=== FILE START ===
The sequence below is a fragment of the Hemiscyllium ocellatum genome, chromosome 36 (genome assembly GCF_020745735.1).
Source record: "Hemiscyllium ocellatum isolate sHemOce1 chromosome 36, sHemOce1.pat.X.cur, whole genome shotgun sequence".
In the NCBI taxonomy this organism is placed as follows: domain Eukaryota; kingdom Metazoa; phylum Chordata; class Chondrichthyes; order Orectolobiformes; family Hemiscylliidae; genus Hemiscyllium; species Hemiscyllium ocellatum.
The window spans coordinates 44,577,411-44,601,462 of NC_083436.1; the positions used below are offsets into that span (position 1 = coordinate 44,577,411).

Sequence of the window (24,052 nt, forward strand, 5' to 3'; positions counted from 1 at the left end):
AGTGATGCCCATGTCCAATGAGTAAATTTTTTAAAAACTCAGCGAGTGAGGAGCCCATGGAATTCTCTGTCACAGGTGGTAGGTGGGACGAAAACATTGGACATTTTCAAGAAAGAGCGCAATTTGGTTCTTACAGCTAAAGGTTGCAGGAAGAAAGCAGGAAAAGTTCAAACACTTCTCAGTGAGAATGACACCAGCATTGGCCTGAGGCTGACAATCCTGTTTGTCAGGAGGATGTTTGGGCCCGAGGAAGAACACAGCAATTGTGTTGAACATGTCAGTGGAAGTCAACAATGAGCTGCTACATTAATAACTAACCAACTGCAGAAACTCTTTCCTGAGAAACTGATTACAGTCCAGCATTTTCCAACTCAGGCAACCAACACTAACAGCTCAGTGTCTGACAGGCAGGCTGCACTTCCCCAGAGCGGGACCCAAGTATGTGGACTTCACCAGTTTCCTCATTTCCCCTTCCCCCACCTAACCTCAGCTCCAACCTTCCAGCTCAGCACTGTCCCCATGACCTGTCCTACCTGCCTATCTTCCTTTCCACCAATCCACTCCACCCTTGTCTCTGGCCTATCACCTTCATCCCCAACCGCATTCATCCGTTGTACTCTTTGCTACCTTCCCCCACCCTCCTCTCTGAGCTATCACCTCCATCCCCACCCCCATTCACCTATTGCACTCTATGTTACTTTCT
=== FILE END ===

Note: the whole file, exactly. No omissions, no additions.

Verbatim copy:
The sequence below is a fragment of the Hemiscyllium ocellatum genome, chromosome 36 (genome assembly GCF_020745735.1).
Source record: "Hemiscyllium ocellatum isolate sHemOce1 chromosome 36, sHemOce1.pat.X.cur, whole genome shotgun sequence".
In the NCBI taxonomy this organism is placed as follows: domain Eukaryota; kingdom Metazoa; phylum Chordata; class Chondrichthyes; order Orectolobiformes; family Hemiscylliidae; genus Hemiscyllium; species Hemiscyllium ocellatum.
The window spans coordinates 44,577,411-44,601,462 of NC_083436.1; the positions used below are offsets into that span (position 1 = coordinate 44,577,411).

Sequence of the window (24,052 nt, forward strand, 5' to 3'; positions counted from 1 at the left end):
AGTGATGCCCATGTCCAATGAGTAAATTTTTTAAAAACTCAGCGAGTGAGGAGCCCATGGAATTCTCTGTCACAGGTGGTAGGTGGGACGAAAACATTGGACATTTTCAAGAAAGAGCGCAATTTGGTTCTTACAGCTAAAGGTTGCAGGAAGAAAGCAGGAAAAGTTCAAACACTTCTCAGTGAGAATGACACCAGCATTGGCCTGAGGCTGACAATCCTGTTTGTCAGGAGGATGTTTGGGCCCGAGGAAGAACACAGCAATTGTGTTGAACATGTCAGTGGAAGTCAACAATGAGCTGCTACATTAATAACTAACCAACTGCAGAAACTCTTTCCTGAGAAACTGATTACAGTCCAGCATTTTCCAACTCAGGCAACCAACACTAACAGCTCAGTGTCTGACAGGCAGGCTGCACTTCCCCAGAGCGGGACCCAAGTATGTGGACTTCACCAGTTTCCTCATTTCCCCTTCCCCCACCTAACCTCAGCTCCAACCTTCCAGCTCAGCACTGTCCCCATGACCTGTCCTACCTGCCTATCTTCCTTTCCACCAATCCACTCCACCCTTGTCTCTGGCCTATCACCTTCATCCCCAACCGCATTCATCCGTTGTACTCTTTGCTACCTTCCCCCACCCTCCTCTCTGAGCTATCACCTCCATCCCCACCCCCATTCACCTATTGCACTCTATGTTACTTTCT